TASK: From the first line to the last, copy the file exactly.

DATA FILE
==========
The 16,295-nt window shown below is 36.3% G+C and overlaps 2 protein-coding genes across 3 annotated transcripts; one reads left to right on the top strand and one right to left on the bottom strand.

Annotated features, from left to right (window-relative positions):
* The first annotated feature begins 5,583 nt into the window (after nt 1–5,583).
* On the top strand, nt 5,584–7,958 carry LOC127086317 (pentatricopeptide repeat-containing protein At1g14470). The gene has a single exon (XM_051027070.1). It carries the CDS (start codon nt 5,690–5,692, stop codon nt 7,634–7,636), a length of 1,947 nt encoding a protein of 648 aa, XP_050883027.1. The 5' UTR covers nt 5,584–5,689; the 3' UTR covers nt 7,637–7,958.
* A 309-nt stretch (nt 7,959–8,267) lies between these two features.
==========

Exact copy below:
The 16,295-nt window shown below is 36.3% G+C and overlaps 2 protein-coding genes across 3 annotated transcripts; one reads left to right on the top strand and one right to left on the bottom strand.

Annotated features, from left to right (window-relative positions):
* The first annotated feature begins 5,583 nt into the window (after nt 1–5,583).
* On the top strand, nt 5,584–7,958 carry LOC127086317 (pentatricopeptide repeat-containing protein At1g14470). The gene has a single exon (XM_051027070.1). It carries the CDS (start codon nt 5,690–5,692, stop codon nt 7,634–7,636), a length of 1,947 nt encoding a protein of 648 aa, XP_050883027.1. The 5' UTR covers nt 5,584–5,689; the 3' UTR covers nt 7,637–7,958.
* A 309-nt stretch (nt 7,959–8,267) lies between these two features.